Firstly, lets establish that it’s clearly a beta product, that WILL change based on community feedback. That’s what the developers have said, and I can’t see why they’d do any different. Secondly, it currently comes in at ½ the price of the other “mainstay” flight-sim products on the market.
As for it being an “arcade” product, and not a “serious sim” product … well, I’m not actually a real-life pilot with hundreds of hours on any of the GA planes that ship with FSW. I am simply not qualified to say if it’s a “serious sim” or not.
What I can tell you is that I’ve got north of 225 hours on “MS:Flight Simulator X” (FSX), with another $100 in add-ons and higher-fidelity aircraft. FSW, out of the box, with no after-market add-ons “felt better”.
For example, rudder controls behaved the way I expected them to in FSW, unlike FSX. I didn’t have to spend ½ an hour with a text editor “hacking” my configuration files to get better performance out of it. I just ran it, and it did most of what I wanted as was.
I ran FSW with much higher detail settings and screen resolution during my live-streaming today that I could imagine doing in FSX. FSX would out-right run out of memory – an artifact of it’s 32-bit architecture – just trying to take off from Boston with anything close to the settings I used in FSW.
The in-game flight-planner is pretty rudimentary; you can’t enter VOR-to-VOR navigation routes. That said, what is there is much more intuitive to use. If they keep expanding the UI for the flight-planner in the direction it seems they are going, it will be easily a much better tool than what ships with FSX.
Visuals were smoother, ground details were better, lighting was cleaner, aircraft behavior was more “reasonable”, weather effects were believable … start to finish, it was a better over-all experience.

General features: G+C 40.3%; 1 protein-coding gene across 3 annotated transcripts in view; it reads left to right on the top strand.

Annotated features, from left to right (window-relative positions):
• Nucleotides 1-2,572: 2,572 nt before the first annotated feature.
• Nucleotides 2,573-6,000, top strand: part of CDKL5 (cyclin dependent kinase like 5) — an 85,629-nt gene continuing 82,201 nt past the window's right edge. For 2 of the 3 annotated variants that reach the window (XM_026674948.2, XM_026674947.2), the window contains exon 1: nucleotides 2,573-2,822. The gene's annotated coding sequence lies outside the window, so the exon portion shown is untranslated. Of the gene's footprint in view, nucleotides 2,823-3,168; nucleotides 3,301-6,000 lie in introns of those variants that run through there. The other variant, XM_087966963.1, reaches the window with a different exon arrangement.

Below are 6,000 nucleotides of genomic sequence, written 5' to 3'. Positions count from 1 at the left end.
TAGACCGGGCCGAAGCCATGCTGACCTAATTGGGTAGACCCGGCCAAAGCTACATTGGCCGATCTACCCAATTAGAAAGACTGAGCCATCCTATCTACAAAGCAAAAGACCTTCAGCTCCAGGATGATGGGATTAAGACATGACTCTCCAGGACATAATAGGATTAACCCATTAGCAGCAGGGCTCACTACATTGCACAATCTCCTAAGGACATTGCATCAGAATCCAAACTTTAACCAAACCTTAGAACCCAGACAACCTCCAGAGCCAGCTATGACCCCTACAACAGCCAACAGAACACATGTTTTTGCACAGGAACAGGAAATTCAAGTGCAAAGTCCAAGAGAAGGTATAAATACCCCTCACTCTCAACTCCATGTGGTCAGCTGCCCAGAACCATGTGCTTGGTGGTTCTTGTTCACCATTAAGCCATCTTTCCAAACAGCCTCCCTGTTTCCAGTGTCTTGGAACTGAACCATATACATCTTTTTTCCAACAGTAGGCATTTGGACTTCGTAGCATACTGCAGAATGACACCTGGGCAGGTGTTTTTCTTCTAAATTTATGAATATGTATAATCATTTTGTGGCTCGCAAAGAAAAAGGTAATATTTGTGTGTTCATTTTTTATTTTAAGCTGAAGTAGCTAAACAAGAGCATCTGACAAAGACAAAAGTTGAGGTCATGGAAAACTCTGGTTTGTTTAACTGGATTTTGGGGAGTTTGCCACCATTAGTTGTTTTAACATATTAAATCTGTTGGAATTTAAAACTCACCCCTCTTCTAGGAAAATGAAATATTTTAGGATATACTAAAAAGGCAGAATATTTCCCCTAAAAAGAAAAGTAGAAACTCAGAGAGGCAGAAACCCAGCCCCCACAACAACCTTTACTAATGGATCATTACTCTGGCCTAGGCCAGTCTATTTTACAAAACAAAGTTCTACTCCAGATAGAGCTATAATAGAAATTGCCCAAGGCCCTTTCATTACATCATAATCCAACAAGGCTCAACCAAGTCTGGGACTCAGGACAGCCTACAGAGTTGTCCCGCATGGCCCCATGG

I suppose that brings me back to the complaints department.
Is it a “serious sim”? I don’t know … if you define “serious sim” as ~$70USD in base software, plus a couple of hundred dollars in add-ons, then no, it isn’t.
Is it good though? Yes, it is. For anyone wanting to get into GA-type flying, at ~$30 CAD, you cannot go wrong with this product. The default aircraft are easily in the detail category of ~$30 “payware” planes … there is a lot of room here for a new pilot wanting to learn sim-flying to grow.
The only place this software will cause you problems is that you cannot, as of yet, hook it up to the established online virtual air traffic netwoks, like VATSIM or IVAO. So, if you’re trying to rack hours up for your virtual airline – you can’t do that in Flight Sim World; or, at least, not yet.
The software has been in community hands for barely more than 12 hours at this point. I think that it’s an excellent value and if Dovetail Games is semi-serious about listening to the community, it’s only going to become an even better value as time goes on.
I recommend it to anyone interested in a well-rounded general aviation sim that will get the job done “out of the box” without needing a heap of DLC / add-ons / mods.
As always, I’m open to comments, questions or suggestions in the section below. I’d love to hear from other flight-sim pilots about this interesting new product in our space.